“I said if it sounds like Green Light, let’s just get all the guys,” Ramsey says.
Hofsess and Snow played on the song. Hofsess’ contribution is a fretless bass track that went beyond anything Ramsey could imagine.
“We used a lot of [players] on the project just to hear things we wanted to hear,” he says.
Since the song has a jazz pop feel inspired partly by Steely Dan alumnus Donald Fagen’s 1982 debut album The Nightfly, Dobbs and Ramsey recruited frequent Steely Dan trumpeter Michael Leonhart to play on it.
“We knew good trumpet players, but we also knew [Leonhart] would get it,” Ramsey says. He notes that quite a few nationally-known players didn’t answer their email invitations to play on their project, but just as many did. The Lawn Friends’ strategy became inviting collaborators to became the curators of their respective songs, often playing whatever they felt would work, rather than just being a hired gun on the tune.
On the swaggering jazz-pop extravaganza “Come Inside, Por Favor,” Dobbs’ impassioned R&B-imbued vocals wind around his brightly gleaming synthesizers. Since the song has such a 1980s big-pop sound, Dobbs and Ramsey joked that it would be great to get Shannon Forrest, touring drummer with Toto from 2014-19, on it. They emailed him, and Forrest happily supplied the big crashing drums.
The partners also sent drummer Al Sergel IV the jaunty, finger-popping “Lawn Friends,” which introduces a playful element to Siesta Sands with a group of bored neglected kids turned amateur sleuths who incidentally share their name with the moniker Dobbs and Ramsey chose for the album. Sergel sent back 30 tracks, only eight of which were straight drums. The rest of the tracks were experimental sounds — recordings of a kid’s toy and hammering on a cardboard box.
On a recommendation, Lawn Friends also reached out to Mioune, a French vocalist who had sung for Disney projects, to provide heartfelt backing vocals for the cinematic and agitated track “The Quiet,” a tune where the sleepless and haunted MC begins to formulate his desire for redemption.
“We would not tell guys what to play unless it was specifically written down,” Dobbs says. “It was just, ‘Here’s the tune, play what you hear.’”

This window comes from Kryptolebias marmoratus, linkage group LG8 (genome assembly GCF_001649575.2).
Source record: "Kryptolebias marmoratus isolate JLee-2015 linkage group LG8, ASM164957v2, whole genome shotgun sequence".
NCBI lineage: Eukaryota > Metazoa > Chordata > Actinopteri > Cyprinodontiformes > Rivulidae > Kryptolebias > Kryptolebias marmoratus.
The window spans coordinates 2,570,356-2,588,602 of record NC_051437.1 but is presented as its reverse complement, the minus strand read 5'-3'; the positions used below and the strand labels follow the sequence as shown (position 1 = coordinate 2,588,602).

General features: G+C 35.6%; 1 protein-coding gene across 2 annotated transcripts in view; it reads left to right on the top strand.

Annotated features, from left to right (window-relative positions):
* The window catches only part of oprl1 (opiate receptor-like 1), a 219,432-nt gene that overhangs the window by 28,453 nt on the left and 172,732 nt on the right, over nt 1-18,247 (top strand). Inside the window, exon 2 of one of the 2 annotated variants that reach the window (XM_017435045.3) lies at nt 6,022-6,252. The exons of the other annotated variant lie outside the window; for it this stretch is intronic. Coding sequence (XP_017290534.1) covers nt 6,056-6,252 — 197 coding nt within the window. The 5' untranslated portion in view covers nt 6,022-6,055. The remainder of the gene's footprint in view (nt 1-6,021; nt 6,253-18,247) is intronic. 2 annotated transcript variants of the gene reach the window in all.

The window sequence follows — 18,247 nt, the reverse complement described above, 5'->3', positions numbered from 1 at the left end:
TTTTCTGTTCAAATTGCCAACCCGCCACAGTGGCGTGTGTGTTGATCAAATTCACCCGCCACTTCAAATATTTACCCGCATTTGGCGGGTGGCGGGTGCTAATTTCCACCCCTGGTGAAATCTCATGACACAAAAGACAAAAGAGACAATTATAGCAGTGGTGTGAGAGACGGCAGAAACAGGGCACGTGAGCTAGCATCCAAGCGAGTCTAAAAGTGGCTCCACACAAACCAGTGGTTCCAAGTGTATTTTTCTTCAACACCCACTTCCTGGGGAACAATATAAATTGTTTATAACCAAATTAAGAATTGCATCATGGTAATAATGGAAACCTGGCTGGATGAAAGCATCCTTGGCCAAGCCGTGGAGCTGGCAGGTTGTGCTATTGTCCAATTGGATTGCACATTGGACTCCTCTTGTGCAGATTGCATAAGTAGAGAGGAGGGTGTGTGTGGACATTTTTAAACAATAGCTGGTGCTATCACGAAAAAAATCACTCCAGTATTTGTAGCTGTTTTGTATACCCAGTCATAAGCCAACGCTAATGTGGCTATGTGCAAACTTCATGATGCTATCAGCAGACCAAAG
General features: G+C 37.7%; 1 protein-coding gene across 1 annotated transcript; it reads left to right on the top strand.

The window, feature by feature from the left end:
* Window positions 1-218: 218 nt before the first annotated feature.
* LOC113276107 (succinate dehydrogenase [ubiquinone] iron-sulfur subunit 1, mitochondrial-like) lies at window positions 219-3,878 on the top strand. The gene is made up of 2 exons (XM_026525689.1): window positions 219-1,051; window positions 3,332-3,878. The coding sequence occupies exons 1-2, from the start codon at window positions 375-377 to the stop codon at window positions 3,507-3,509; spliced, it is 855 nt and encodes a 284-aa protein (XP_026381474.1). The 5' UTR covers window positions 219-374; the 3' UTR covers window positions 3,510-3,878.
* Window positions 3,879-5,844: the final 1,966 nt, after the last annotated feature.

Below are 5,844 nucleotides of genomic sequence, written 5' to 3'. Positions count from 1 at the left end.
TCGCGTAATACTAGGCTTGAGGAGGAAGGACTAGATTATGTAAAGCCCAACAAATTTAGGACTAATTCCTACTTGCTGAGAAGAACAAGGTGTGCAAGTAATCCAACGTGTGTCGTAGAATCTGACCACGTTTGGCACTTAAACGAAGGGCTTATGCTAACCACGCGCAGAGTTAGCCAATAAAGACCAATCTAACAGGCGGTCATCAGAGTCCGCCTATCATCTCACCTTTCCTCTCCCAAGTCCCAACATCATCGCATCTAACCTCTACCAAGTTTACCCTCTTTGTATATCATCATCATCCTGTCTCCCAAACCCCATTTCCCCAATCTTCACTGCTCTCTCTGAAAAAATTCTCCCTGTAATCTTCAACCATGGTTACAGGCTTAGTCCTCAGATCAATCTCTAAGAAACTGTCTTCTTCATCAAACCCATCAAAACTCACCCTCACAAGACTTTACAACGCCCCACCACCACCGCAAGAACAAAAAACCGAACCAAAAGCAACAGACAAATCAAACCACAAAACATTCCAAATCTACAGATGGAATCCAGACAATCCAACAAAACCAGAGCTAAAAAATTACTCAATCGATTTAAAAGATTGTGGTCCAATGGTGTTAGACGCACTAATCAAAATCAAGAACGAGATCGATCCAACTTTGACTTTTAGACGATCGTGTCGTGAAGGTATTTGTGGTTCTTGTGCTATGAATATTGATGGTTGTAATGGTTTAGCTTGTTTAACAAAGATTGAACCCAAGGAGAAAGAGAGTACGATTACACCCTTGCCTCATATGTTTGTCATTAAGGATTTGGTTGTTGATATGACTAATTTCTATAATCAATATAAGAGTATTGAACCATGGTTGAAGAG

“We said ‘We have one tune for you. We love what you do. Put your energy in that,’” Ramsey says.
Show biz kids
Dobbs and Ramsey each included their own alter egos on the album, parts of a group of kids running amok in the hotel. Circling back thematically to Sideways Stories From Wayside High, the kids introduce a refreshingly incongruous element of kid literature to the album and libretto.
They also mirror Dobbs’ and Ramsey’s playful approach to the material. Like the Hardy Boys and Nancy Drew, the Lawn Friends characters discover a sliding painting that leads to a secret passage, as well as Louie’s body. The inspiration for the inquisitive kids is drawn from real life, in this case vacationing swingers.
“We have an acquaintance who went to a hotel with another family, and they engaged in adult activities,” Ramsey says. “I think the kids were just running wild. There was probably so much shit going on when I was a kid that my parents were involved in that I was just oblivious to.”
Dobbs says his brief in the song “Lawn Friends” was to depict kids just trying to have a good time.
“But the parents are probably having a better time,” Dobbs says with a chuckle.
With Act One of the pair’s noir saga primed to take on the world, Dobbs and Ramsey are already prepping for Act Two.
“When you stamp Act One on there, you’re telling people there’s going to be an Act Two,” Ramsey says. “I feel an obligation to make it good.”
Dobbs says they’ve already hashed out the bones of the Siesta Sands sequel. The pair mastered the album at Old Colony Mastering in North Scituate, Rhode Island, a facility owned and run by Scott Craggs. After the lengthy mastering session was complete, Dobbs and Ramsey drove to Providence, about 20 miles down the road, to get some much-needed food. The plan was also to get shit-faced to celebrate putting the project to bed.
“We ended up drinking a bit, but we also hashed out the whole second act,” Dobbs remembers. “In our drunkenness, we mapped out the whole thing. I’ve got it all in my phone.”
Dobbs’ blue-skies prognostication for the project would be a full stage presentation of Siesta Sands. Ramsey posits a back-up plan where he and Dobbs would play the songs while some actors would share the stage to push the dialog and plot along.
“We want to do more with it than just say, ‘Here are songs.,” Ramsey says.“Even though the songs are great.”
Already, Ramsey envisions a black stage where a neon “No Vacancy” sign flashes to “Vacancy” just as lightning streaks the sky and thunder rumbles. Then Dobbs would come out and sit at his piano.
“I would get goosebumps seeing that,” Ramsey says with an excitement that shows why noir will never die.
This work by Queen City Nerve is licensed under a Creative Commons Attribution-NonCommercial 4.0 International License.